It is well known that lobbyists swamp the United States Department of Agriculture (USDA), the Food and Drug Administration and other government agencies.

They will also further entrench the American doctrine of substantial equivalence, which allows products through the regulatory net if they are deemed similar to conventional foods already on the market.

If passed by the US congress, the changes would outlaw any review of GM crop impacts under the National Environmental Policy Act (NEPA), the Endangered Species Act (ESA), or any other environmental law. No agency other than USDA – already fat with biotech industry insiders - would be allowed to provide analysis.

Courts will be powerless against GM

The changes are buried deep in the current round of agricultural funding legislation; bills that are traditionally accompanied by enormous pressure, from government agencies and the farming industry which depend on its funding, to be passed on time and as a single package.

This makes them extremely difficult to defeat and without the watchful eyes of non governmental organisations such as the Alliance for Natural Health and the Pesticide Action Network of North America (PANNA), the changes could have sailed through under the radar of public debate.

One of the changes, introduced into the 2013 Agriculture Appropriations Bill, by Republican congressman Jack Kingston, has been christened the 'Monsanto Protection Act’ by GM opponents.

On the other side, the biotech giants who will reap billions of pounds in profit from Mr Kingston's handiwork, with an Orwellian touch, give the offending section the innocuous title of "Farmer Assurance Provision."

If the bill passes, it will allow farmers to plant GM crops – even if environmental safety regulations have not been met and even if a court orders them not to.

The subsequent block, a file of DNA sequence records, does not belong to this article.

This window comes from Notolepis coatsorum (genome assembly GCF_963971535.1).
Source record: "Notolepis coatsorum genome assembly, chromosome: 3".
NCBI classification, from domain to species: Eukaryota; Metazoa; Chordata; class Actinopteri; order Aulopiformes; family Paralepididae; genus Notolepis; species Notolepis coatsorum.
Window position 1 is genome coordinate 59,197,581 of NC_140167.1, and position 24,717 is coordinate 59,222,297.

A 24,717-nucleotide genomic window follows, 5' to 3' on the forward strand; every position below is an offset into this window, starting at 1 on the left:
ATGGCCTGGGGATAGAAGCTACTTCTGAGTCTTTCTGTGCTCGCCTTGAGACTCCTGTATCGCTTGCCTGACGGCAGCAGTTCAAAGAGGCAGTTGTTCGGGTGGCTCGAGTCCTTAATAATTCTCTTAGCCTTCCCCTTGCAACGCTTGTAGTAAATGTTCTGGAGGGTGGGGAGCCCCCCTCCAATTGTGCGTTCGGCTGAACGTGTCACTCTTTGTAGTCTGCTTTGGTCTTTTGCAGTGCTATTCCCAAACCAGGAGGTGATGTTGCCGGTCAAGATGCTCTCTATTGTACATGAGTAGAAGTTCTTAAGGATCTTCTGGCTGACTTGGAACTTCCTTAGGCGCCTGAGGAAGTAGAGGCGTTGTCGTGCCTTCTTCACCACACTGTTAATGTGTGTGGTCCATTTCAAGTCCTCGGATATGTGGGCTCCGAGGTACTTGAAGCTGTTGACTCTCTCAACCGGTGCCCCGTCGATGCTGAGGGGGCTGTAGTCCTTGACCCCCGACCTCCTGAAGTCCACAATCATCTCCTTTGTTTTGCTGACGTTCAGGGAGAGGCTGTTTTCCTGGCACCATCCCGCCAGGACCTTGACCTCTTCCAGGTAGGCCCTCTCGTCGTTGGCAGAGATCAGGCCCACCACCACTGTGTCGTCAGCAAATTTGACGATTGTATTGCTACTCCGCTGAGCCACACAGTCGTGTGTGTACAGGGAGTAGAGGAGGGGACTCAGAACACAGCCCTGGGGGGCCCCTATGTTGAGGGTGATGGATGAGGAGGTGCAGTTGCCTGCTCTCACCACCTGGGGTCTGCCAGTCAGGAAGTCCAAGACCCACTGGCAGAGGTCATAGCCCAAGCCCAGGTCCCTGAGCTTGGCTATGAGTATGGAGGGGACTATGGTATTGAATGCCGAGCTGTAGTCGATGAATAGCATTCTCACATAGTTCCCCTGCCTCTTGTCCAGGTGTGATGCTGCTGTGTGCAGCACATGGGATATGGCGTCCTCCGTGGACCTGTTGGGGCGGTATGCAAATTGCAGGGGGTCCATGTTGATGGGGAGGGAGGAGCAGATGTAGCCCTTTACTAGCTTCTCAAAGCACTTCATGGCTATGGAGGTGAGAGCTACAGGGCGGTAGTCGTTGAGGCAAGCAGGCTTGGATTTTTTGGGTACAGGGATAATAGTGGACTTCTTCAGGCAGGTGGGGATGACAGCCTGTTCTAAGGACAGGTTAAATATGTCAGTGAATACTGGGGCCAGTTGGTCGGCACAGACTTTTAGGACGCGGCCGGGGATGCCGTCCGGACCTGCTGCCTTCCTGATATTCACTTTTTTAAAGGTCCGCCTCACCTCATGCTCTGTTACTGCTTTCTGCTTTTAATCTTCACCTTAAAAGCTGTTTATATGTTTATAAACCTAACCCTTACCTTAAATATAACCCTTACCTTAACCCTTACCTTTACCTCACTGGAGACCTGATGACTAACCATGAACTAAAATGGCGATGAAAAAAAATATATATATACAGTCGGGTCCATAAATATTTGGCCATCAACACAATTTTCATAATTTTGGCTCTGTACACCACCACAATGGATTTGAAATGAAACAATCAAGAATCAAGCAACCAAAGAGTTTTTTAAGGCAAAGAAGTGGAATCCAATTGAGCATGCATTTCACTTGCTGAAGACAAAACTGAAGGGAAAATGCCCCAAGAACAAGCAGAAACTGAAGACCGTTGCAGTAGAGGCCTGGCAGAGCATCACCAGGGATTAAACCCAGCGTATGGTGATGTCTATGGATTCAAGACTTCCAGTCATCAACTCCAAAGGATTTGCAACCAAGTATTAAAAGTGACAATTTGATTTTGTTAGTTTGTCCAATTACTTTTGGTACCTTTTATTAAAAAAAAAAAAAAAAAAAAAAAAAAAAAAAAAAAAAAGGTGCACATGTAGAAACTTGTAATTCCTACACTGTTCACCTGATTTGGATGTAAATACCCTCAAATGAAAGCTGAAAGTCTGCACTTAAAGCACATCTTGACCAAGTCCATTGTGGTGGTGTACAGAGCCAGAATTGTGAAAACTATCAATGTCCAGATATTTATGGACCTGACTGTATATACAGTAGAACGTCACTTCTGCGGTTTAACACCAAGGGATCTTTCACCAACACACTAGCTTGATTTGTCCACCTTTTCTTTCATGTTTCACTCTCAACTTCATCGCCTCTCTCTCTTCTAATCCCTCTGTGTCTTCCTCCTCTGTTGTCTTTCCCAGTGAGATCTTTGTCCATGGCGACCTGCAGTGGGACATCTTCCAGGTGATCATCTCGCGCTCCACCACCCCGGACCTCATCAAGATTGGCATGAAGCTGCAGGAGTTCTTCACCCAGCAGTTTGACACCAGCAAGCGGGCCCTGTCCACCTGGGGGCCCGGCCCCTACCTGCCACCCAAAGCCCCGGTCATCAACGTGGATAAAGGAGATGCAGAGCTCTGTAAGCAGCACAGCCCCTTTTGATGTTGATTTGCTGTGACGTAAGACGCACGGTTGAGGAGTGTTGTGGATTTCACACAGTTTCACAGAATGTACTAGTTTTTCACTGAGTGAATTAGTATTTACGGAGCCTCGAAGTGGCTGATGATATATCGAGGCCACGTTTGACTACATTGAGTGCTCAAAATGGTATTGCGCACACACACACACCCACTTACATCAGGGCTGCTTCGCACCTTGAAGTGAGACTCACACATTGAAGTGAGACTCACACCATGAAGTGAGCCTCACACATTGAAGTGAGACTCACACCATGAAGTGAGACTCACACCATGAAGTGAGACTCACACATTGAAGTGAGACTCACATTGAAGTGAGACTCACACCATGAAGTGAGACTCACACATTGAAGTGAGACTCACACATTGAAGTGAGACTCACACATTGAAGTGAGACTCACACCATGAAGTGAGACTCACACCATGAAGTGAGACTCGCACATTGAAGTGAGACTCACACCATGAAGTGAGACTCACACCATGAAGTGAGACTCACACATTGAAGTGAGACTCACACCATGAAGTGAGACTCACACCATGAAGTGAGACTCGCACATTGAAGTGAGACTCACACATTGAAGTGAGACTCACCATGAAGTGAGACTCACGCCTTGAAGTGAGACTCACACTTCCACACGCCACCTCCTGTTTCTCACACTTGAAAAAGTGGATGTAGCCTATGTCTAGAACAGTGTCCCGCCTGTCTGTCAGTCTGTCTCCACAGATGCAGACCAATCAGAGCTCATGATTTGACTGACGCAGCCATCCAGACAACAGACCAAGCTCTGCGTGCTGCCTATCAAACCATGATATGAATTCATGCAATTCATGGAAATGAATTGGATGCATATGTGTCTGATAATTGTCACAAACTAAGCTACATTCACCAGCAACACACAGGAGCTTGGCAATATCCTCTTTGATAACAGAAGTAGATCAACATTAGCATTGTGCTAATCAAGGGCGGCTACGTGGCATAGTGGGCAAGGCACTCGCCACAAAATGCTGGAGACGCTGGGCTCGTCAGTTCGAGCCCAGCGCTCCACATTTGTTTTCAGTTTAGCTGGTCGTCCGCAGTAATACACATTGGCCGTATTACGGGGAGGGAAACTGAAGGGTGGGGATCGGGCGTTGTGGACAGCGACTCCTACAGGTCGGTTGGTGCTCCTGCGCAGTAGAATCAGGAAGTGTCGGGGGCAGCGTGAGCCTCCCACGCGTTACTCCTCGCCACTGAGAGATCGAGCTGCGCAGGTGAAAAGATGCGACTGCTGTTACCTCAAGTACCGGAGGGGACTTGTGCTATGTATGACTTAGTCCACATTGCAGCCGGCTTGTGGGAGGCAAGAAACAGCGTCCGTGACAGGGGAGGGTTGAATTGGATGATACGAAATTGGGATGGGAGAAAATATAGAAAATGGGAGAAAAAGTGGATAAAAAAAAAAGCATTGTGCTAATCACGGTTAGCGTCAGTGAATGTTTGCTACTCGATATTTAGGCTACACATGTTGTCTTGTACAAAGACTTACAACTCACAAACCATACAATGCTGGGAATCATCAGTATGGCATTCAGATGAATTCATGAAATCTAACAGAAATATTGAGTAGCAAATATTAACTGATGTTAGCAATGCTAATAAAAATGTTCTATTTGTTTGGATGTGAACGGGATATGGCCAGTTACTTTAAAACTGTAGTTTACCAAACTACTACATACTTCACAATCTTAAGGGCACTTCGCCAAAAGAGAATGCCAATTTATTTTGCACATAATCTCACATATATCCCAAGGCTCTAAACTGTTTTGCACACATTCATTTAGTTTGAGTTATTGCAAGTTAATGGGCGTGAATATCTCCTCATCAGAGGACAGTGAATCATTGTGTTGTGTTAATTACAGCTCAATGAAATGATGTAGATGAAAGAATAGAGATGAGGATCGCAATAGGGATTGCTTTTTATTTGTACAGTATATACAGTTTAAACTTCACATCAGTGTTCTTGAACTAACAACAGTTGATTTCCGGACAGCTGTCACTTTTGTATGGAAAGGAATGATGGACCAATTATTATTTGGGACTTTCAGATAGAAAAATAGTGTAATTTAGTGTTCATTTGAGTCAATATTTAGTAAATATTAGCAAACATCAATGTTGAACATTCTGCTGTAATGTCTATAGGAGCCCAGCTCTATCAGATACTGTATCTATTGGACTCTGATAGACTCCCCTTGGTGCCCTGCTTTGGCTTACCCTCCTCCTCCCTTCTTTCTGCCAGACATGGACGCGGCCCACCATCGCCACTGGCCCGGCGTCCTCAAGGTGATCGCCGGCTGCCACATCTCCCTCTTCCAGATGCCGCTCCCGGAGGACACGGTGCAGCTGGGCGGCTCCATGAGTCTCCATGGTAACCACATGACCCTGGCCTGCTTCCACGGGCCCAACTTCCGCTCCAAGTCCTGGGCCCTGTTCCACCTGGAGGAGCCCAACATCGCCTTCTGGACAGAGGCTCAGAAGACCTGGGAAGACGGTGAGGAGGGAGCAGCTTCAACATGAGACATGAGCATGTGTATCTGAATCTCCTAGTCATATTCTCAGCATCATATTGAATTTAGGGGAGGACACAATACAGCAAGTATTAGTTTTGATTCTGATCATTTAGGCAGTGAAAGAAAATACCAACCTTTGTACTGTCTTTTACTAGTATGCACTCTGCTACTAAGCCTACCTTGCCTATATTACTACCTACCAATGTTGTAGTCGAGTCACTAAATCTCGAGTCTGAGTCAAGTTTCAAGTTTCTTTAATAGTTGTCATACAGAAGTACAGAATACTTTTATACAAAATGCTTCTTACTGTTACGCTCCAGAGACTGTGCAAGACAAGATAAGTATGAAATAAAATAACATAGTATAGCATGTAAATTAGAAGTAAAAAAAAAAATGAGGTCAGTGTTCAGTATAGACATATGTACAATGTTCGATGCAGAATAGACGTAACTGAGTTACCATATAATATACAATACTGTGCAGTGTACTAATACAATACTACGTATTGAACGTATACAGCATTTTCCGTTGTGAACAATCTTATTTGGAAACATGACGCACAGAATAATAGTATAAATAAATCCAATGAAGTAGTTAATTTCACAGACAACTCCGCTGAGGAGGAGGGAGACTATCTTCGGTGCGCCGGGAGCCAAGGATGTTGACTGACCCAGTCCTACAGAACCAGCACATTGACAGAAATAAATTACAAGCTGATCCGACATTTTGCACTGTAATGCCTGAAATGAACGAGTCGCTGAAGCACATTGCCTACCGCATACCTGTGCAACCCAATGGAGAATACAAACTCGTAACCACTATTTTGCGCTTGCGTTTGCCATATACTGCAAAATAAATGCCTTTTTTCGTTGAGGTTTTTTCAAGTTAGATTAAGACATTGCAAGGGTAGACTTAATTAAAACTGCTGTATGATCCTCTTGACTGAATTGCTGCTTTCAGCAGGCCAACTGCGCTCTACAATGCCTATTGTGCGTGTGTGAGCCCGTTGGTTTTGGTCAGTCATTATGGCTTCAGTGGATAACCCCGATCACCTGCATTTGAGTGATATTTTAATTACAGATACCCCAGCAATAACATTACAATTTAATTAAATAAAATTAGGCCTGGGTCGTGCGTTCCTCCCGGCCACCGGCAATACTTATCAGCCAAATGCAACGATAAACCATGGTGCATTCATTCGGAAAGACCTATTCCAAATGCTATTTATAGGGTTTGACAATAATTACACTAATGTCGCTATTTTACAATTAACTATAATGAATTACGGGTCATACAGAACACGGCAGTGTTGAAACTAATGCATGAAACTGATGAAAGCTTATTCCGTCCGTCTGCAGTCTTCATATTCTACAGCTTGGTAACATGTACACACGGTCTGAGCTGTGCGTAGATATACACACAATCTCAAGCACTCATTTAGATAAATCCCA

An end to GM regulation in the US

The other big legal change, sponsored by house agriculture committee chair, Republican congressman Frank Lucas, is hidden in the 2012 Farm Bill. This hands big advantages to the biotech industry by changing the Plant Protection Act  (PPA) to limit the time and scope of future GM crop environmental assessments.

As well as reducing evaluations, the measure requires the USDA to complete its environmental review in a year and a half - or else the GM crop is automatically approved. It also restricts the review’s scope and forbids spending money on any broader environmental analysis of GM effects.

The time limits proposed by Mr Lucas make speed the official policy of the USDA, and are aimed at silencing opposition to the biotech industry. Dave Murphy, executive director of “Food Democracy Now!” believes that the pro biotech language hidden in the bill "will take the US regulatory scheme on GMs from farce to corporate fascism in one fell swoop."

The power of the GM lobby

Monsanto and the other big biotech companies - BASF, Bayer, Dupont, Dow and Syngenta - have always been assiduous in lobbying congress to lift GM regulations and the time and money has usually paid off.